Wednesday, 24 November 2010

Villa of Mysteries


I love to travel and always read the travel inserts in the newspapers. So when I spotted an article about Pompeii and the "Villa of Mysteries" (which I'd never heard of and wasn't anything to do with actual travel) in The Independent I read on.

I thought it very interesting so copied the article and found some photos for your enjoyment.

At one end of the room, opposite the main door, the first thing you would have seen as you walked in was Dionysus, sprawling semi-naked in the lap of his mother, Semele – or maybe his wife, Ariadne (the female figure only partly survives). This divine couple is clearly the centrepiece of the whole composition, with its exotic cast of characters.

Leading up to the pair is a relatively stately procession: a woman carries a loaded tray, while looking out to catch the viewer's eye; a group of women cluster around some kind of container.

Yet, as the figures get nearer to Dionysus, things become decidedly stranger. Next to the figure of young Pan playing his pipes, his female partner (a "Panisca") appears to suckle a goat;



A satyr, one of Dionysus' mythical followers, holds up a cup into which his friends gaze intently; and the woman seems to start back in horror – but at what?




The answer to that question is probably to be found on the other side. For here a woman kneels as she begins to reveal something beneath a dark cloth (a phallus, it is usually imagined), while the winged demon whips the bare back of a girl who buries her face in her companion's lap. Just next to her, a naked woman dances and plays the castanets.



What on earth is going on? And what kind of room was it that these images decorated? Perhaps, as the Villa's title has it, the frieze is meant to depict an initiation into the cult of Dionysus: hence the revelation of the phallus, and the flagellation. But the room is one of the showrooms of this large house, opening on to a portico with a panoramic sea view. So this would be a scene intended as an elegant backdrop to dining and entertainment. Others have preferred to see the painting as an allegory of marriage and the preparation for a wedding. The bride has been identified as a young woman shown seated to the right of the main door and the central couple. On this interpretation, Dionysus and his wife, Ariadne, would symbolise the divine nature of marriage.

The truth is that we do not know exactly what is depicted here. Indeed, part of the pleasure of the frieze is the way that it repeatedly plays with our ability to decode it. But there is a surprising sting in the tail. One reason for the impact of this frieze is the way that it envelops anyone who steps into the room. Another is the sheer lustre of the deep red background, against which the figures are set: "Pompeian red" at its loveliest. This colour, however, cannot entirely be attributed to the original artist. When the paintings were first uncovered, they were so badly affected by damp that unsightly salts leeched through the paintwork. In order to remove the salts, petroleum wax was carefully and repeatedly rubbed into the painted surface. That memorable sheen is, in other words, a 20th-century creation.


Apparently it's the most famous painting discovered in the buried city of Pompeii – indeed the most famous surviving anywhere in the Roman world – the curious frieze that covers the walls of a large room in the Villa of the Mysteries, a substantial property just outside the boundary of the ancient city. Painted in the mid-1st century BC, a series of almost life-size figures that has become the modern icon of Pompeii, copied on to thousands of posters, ashtrays and fridge magnets.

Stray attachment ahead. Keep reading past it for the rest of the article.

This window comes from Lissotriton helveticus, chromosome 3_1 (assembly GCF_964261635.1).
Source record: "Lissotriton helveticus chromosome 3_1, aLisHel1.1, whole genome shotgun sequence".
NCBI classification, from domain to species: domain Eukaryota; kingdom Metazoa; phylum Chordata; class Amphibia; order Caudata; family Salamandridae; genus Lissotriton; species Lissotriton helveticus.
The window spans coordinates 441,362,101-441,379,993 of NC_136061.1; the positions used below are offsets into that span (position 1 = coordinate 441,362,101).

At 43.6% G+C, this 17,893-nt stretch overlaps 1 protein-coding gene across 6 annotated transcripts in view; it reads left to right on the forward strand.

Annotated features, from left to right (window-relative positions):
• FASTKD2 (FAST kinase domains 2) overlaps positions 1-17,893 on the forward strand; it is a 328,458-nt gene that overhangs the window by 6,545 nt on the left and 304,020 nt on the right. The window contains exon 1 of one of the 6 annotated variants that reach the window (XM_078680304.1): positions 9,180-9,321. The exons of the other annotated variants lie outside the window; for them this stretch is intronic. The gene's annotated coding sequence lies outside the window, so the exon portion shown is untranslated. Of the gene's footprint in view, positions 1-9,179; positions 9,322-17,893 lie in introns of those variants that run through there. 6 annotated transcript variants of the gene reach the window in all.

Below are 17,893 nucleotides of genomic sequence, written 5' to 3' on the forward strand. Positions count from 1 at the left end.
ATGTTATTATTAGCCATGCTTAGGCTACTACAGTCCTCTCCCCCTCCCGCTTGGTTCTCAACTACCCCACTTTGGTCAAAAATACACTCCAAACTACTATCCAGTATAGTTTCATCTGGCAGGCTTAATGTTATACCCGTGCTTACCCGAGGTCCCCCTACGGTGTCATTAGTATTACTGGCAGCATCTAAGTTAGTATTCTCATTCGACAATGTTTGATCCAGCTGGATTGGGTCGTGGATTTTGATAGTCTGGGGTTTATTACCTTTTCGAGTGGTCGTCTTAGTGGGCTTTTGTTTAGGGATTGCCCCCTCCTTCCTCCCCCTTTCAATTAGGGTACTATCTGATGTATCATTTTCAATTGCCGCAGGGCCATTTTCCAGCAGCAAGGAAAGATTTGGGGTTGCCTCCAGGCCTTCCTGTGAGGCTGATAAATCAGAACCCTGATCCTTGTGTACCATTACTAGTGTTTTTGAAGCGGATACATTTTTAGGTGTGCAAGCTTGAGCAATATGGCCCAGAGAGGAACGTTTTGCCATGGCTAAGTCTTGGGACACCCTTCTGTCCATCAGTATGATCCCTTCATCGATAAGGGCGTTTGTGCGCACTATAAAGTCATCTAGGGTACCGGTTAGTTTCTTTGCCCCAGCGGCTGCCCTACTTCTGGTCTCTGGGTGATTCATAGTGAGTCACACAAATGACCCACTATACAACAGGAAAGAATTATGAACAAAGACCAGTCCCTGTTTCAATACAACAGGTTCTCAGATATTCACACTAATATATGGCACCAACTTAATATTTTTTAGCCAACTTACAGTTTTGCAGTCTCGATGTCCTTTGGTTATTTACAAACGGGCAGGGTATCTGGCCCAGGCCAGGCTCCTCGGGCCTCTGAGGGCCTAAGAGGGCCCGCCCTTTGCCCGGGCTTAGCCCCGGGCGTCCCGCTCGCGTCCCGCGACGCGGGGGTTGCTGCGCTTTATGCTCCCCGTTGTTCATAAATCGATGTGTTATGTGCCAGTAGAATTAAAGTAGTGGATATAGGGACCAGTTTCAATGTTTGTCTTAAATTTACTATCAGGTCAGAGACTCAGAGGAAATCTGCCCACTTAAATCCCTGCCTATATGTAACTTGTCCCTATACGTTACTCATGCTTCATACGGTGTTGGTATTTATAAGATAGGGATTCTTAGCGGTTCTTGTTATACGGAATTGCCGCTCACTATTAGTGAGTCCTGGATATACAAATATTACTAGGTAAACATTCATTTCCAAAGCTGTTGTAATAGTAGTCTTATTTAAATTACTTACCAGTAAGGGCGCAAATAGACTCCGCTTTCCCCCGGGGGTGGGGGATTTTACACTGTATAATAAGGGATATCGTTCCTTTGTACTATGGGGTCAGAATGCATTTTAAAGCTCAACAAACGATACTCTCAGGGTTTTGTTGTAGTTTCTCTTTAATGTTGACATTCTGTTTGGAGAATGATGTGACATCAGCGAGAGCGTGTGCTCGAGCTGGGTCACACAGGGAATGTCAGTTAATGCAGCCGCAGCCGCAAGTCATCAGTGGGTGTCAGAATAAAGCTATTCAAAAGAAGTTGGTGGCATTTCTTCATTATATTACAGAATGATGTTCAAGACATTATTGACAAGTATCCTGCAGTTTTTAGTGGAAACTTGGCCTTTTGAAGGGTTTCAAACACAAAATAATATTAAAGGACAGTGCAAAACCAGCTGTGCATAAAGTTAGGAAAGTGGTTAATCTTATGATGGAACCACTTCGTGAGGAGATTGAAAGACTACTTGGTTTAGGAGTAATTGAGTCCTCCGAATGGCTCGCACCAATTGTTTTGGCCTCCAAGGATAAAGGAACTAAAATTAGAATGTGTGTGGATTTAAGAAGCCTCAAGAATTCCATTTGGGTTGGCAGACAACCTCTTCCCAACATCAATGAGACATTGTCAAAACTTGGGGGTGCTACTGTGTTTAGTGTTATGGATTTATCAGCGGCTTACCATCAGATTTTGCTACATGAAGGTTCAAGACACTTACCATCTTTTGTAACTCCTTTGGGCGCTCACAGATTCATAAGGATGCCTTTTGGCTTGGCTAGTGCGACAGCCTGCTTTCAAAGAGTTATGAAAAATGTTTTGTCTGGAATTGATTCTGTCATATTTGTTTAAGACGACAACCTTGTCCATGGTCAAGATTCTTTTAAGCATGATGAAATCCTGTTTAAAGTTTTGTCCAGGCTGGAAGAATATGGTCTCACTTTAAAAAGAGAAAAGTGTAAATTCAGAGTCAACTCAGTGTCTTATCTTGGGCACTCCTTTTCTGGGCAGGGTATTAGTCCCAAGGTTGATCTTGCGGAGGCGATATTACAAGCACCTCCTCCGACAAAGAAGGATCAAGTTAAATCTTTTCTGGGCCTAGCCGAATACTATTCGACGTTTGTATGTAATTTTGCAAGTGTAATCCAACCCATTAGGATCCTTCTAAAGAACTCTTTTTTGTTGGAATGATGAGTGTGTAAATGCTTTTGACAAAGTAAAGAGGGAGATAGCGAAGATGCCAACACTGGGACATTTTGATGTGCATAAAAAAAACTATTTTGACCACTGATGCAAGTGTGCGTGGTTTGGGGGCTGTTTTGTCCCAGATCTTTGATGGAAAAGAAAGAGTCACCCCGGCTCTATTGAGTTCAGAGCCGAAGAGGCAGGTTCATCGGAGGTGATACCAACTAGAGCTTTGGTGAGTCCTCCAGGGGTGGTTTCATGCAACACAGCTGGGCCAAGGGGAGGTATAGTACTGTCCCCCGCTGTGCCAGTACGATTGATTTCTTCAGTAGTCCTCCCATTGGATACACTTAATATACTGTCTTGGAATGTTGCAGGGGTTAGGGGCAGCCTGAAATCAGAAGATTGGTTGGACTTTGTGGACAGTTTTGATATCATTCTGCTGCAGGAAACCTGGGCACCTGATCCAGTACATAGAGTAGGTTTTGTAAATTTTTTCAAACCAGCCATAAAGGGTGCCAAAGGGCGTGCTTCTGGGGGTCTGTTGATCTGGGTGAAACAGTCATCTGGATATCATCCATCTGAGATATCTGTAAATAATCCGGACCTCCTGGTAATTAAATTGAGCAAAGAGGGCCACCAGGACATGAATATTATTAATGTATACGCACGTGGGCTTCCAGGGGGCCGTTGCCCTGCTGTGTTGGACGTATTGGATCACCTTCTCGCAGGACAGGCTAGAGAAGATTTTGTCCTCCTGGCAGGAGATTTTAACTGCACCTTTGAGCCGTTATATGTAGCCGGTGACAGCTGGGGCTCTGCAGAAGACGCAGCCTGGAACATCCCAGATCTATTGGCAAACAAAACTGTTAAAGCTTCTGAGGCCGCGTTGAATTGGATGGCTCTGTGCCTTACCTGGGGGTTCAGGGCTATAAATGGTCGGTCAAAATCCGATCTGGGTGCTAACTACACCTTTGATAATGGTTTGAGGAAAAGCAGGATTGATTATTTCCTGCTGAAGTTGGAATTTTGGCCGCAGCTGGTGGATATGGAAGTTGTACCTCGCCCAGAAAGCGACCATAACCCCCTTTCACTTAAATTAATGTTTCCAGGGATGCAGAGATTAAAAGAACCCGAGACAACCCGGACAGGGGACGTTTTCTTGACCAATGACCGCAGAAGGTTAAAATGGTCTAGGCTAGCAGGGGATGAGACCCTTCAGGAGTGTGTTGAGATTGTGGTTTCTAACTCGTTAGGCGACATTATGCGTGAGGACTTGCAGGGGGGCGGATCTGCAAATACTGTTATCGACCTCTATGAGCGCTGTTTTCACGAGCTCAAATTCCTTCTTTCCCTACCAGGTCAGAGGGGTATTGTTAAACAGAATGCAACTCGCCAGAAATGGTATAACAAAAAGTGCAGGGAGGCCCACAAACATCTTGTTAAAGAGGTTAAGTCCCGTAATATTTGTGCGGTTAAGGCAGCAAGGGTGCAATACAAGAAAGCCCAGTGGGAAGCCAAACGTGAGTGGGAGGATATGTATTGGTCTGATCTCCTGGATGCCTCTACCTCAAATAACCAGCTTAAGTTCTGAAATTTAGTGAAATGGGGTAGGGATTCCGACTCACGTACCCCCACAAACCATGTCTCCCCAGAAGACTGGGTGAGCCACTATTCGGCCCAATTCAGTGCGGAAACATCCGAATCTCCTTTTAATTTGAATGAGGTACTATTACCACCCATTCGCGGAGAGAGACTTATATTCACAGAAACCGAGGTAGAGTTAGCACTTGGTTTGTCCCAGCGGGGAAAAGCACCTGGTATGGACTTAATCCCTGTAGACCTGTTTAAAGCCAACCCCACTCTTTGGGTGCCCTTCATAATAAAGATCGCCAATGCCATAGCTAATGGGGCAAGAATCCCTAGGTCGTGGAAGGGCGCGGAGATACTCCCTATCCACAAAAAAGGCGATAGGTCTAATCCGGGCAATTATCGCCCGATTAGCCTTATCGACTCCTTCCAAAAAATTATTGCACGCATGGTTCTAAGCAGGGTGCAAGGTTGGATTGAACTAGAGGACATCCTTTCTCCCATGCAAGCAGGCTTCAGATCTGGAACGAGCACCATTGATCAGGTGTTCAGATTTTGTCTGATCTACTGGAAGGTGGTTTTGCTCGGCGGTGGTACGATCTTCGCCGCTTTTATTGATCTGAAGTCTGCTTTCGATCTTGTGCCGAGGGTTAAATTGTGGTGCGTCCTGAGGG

Ronnie
xx

8 comments:

Hermione said...

I know that women are not allowed to see some of the paintings at Pompeii, and I always figured that there must be whippings depicted, among other erotic images.

Thanks for sharing, Ronnie.

Hugs,
Hermione

Daisychain said...

oh, MY!!!
Great investigative skills, Ronnie! xxxxxxx

SPANKEDHORTIC said...

I wonder if Emperor Augustus (well known as a submissive) had any rooms with special wall paintings, in Rome, that are now lost to us?

Prefectdt

ronnie said...

Hermione - Your welcome. I'd heard that but not sure if it's still the case now.

Daisy - Just an interesting article I spotted, well I thought it was.

Prefectdt - Oh I'm sure there were.

Thank you all so much for stopping by, appreciate it.

Love,
Ronnie
xx

redxxx said...

interesting to read. Pompeii is on our list to visit. As you know,we love travelling.
cheers
red

ronnie said...

Thanks Red. I hope you do make the visit and let us know all about it.
Have you been to Rome? I've been so luck to visit many wonderful cities and Rome blew me away.

Love,
Ronnie
xx

redxxx said...

Hi Ronnie: Been to Rome, and many other cities on a couple of Mediterranean cruises, that also were a transatlantic ending in Florida, our home state.
Loved Rome, and just about every other place we stopped.
Love
Red

dublin.paolo said...

The 'Villa of the Mysteries'....what a wonderful and intriguing place it must have been Ronnie.

What is going on in those images indeed?

I did a little further investigating and came across this....

"Dionysus is the ancient Greek god of wine, wine cups, wineskin, grapes, and fertility. A major figure of Greek mythology, his cult was linked to ritual madness, joyful worship, ecstasy and carnivals....on this website...(http://historyoftheancientworld.com)

It gets more interesting don't you think?